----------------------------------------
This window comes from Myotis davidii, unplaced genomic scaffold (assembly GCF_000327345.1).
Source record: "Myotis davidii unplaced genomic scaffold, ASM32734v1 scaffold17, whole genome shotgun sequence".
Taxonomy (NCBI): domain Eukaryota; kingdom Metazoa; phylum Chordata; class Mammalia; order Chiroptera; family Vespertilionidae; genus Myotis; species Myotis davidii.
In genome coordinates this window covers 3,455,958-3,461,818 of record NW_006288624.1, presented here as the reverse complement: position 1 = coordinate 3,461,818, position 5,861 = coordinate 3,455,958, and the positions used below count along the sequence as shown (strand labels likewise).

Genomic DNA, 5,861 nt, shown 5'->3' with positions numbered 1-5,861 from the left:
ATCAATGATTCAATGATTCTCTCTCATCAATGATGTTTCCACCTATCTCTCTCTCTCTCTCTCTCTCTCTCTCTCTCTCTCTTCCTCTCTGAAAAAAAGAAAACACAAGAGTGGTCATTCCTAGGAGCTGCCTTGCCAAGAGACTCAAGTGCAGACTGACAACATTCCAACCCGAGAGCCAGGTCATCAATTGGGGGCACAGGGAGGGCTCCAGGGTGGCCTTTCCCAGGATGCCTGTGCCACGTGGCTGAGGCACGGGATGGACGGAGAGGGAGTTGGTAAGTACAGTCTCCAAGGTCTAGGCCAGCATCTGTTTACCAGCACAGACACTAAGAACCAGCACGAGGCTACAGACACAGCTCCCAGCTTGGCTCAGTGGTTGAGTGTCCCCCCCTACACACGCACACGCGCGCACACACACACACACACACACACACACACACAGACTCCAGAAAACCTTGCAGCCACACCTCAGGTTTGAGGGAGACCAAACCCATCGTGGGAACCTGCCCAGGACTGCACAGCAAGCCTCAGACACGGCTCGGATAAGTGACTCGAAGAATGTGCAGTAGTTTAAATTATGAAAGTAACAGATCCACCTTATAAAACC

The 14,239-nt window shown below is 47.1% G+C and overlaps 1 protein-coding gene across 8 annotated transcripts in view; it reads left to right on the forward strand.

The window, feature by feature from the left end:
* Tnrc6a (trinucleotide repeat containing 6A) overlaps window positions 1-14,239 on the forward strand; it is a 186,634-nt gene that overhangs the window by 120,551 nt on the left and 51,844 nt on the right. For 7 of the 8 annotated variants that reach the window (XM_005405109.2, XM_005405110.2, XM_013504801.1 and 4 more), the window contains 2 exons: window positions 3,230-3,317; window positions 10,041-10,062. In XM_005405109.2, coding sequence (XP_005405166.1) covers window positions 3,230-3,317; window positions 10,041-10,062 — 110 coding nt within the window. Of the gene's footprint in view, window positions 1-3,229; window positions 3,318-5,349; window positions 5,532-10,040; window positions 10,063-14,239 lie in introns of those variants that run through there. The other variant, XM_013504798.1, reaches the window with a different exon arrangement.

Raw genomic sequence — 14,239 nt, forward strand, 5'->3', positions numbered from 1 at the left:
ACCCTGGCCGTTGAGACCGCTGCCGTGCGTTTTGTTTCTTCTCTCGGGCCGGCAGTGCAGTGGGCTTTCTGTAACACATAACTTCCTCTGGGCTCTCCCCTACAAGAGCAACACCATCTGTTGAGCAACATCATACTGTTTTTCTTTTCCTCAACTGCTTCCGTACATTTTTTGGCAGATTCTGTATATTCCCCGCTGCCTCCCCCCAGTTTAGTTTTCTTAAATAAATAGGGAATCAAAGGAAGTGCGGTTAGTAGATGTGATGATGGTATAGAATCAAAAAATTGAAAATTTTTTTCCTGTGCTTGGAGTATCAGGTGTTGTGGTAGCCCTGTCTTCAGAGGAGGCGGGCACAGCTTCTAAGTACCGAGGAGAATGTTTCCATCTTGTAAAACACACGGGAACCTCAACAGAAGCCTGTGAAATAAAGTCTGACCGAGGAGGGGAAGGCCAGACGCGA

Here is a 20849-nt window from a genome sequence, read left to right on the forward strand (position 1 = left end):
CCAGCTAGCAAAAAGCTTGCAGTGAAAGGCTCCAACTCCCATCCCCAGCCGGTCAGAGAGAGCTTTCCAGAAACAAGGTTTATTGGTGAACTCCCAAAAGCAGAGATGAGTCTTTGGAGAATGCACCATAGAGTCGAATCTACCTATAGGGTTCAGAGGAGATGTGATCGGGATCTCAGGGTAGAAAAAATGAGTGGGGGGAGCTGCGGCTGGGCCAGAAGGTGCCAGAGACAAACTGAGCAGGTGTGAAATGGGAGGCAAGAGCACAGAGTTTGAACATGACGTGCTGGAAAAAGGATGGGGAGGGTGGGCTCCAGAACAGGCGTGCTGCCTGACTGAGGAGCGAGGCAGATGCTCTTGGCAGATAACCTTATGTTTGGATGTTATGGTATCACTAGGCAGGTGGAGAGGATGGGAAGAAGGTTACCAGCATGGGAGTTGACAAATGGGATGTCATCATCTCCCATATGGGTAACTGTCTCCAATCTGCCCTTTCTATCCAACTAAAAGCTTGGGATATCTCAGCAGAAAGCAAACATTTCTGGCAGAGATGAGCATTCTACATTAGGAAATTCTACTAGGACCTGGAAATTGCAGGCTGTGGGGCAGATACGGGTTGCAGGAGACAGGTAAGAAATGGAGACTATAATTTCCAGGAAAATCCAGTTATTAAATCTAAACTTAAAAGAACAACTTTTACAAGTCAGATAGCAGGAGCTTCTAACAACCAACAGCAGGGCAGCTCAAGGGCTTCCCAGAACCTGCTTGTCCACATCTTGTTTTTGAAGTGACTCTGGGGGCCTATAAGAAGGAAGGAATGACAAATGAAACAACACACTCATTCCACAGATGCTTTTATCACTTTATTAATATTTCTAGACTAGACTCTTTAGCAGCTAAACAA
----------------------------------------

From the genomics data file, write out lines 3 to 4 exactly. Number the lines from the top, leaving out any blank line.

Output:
Taxonomy (NCBI): domain Eukaryota; kingdom Metazoa; phylum Chordata; class Mammalia; order Chiroptera; family Vespertilionidae; genus Myotis; species Myotis davidii.
In genome coordinates this window covers 3,455,958-3,461,818 of record NW_006288624.1, presented here as the reverse complement: position 1 = coordinate 3,461,818, position 5,861 = coordinate 3,455,958, and the positions used below count along the sequence as shown (strand labels likewise).